There’s no shame in admitting it, even the most seasoned and experienced mastering engineers make mistakes.
Even the most seasoned engineers make mistakes
It’s not uncommon to become so wrapped up in the mastering process, that you neglect certain precautions, or just flat out do something wrong.
There's no reason to worry, it happens to everyone - what’s important is identifying what these mistakes are, and working to remedy them in future sessions.
Identifying mistakes and remedying them is crucial to mastering music properly
With that in mind, let’s look at 10 mastering mistakes to avoid.
If you’re an artist or an engineer and you have a mix that you need mastered, send it to us here:
We’ll master your music for you, and send you a sample of it, completely free of charge.
This is probably the one mistake we all know about, yet still, somehow make on a regular basis. It isn’t difficult to feel like your master isn’t good enough, and then resort to simply increasing the gain on a limiter.
Excessive limiting it usually a crutch for a subpar master.
But without a doubt, this has negative repercussions for your master. Not only are you causing a lack of dynamics and depth in your master, you’re most likely causing mild but noticeable inter-sample clipping distortion.
Notice the "True Peak" meter and the distortion that is showing.
Additionally, with the popularization of streaming services and the use of loudness normalization, your super loud master will only be turned down in the end.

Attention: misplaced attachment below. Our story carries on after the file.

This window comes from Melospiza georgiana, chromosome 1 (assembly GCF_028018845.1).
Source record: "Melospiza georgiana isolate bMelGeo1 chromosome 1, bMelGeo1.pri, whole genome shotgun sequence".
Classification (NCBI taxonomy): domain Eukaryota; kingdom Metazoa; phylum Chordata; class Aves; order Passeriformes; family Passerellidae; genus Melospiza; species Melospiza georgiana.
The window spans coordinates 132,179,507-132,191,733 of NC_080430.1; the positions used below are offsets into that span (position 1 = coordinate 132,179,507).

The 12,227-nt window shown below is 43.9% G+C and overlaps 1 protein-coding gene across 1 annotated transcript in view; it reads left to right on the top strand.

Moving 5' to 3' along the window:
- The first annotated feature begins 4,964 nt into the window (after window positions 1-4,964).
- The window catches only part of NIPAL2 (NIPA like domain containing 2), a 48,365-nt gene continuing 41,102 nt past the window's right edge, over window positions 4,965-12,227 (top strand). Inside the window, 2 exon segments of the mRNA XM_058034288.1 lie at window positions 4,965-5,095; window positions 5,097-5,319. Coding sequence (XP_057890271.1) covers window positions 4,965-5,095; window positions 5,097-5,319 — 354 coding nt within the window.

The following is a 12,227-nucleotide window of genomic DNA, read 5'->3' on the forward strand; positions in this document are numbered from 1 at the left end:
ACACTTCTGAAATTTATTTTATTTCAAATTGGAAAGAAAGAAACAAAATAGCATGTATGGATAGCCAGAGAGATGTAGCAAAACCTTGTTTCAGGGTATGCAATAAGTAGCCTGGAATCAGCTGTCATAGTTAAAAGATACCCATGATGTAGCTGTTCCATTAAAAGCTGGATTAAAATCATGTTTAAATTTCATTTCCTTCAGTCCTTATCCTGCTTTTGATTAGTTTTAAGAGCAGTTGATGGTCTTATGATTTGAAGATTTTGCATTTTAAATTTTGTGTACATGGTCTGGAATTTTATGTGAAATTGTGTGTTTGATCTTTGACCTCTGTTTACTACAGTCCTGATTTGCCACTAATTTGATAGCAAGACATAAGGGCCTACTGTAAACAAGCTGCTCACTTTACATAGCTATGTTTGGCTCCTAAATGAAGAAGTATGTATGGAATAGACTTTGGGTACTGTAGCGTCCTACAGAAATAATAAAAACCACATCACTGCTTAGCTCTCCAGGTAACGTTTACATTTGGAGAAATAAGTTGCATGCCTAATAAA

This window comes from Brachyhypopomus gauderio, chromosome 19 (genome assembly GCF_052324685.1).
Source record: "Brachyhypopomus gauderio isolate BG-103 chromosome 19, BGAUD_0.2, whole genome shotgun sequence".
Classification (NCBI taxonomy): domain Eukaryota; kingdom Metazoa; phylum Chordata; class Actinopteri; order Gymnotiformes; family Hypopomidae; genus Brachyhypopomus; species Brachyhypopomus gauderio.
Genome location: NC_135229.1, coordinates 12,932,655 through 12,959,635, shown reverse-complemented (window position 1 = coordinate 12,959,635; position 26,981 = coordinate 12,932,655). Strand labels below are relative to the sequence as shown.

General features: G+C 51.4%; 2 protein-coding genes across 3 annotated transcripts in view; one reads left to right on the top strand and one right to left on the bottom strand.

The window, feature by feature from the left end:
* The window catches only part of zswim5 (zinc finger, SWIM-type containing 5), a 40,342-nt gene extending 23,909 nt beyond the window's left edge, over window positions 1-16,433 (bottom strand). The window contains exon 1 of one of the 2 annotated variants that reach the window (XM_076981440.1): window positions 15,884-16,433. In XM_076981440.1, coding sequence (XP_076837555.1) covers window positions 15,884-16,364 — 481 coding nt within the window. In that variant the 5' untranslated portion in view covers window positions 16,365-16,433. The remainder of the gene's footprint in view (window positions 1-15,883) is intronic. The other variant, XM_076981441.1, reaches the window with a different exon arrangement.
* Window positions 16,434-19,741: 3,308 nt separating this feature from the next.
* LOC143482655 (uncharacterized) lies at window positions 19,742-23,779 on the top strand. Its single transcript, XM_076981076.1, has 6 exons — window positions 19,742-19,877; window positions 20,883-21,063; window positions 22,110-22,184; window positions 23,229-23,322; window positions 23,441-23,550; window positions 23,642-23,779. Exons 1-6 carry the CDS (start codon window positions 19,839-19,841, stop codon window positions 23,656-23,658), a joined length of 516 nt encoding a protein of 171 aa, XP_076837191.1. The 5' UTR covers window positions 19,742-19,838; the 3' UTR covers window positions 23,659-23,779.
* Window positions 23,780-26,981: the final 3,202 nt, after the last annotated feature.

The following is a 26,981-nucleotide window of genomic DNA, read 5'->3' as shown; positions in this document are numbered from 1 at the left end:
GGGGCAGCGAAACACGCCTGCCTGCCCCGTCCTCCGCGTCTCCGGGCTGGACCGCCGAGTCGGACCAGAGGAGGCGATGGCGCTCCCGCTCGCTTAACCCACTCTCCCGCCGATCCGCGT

So by making a loud master, you are:
And you’re doing all of this for nothing due to how streaming affects your master.
Your master will be turned down due to loudness normalization.
Keep this in mind the next time you start pushing the gain of your limiter slightly higher, or pull down on a threshold.
If you want to learn more about loudness normalization and how it's affecting mastering, check out one of our blog posts on the topic:
It shows how loudness normalization affects mastering in detail - more particularly, how it affects how loud today’s masters are made.
Another common mistake, aggressive processing can take many forms. It may mean using too much of one plugin or piece of hardware, or it may mean adding too many plugins and using redundant processing.
If you use reductant processing, you're most likely introducing unwanted forms of processing.
However aggressive processing is introduced, its a mistake best avoided when mastering.
Some examples of Aggressive Processing when mastering are:
Essentially any processing that’s introduced during mastering should be done so subtly. If you find that you need severe eq curves and compression, it’s possible that a new mix is needed.
An EQ boost of dip or more than 2dB is excessive when mastering.
Another telltale sign of aggressive processing is if you use more than 10 separate forms of processing or plugins. Odds are, you can accomplish the same processing with half the number of plugins if you utilize them correctly.
It's best to take the time to learn how to use your plugins and to understand their functionality entirely prior to using them.
If you use multiple plugins to accomplish something one plugin could do, you’re employing unnecessary processing and possibly adding some effects that are “behind the scenes” more times than you intend to.
In short, keep things simple and subtle.
After learning how to master music, and spending countless hours understanding your gear, its effect on a signal, and learning the general science and art behind mastering, its easy to think you know what's best for a song.
Never blatantly disregard what an artist and mixing engineer have created.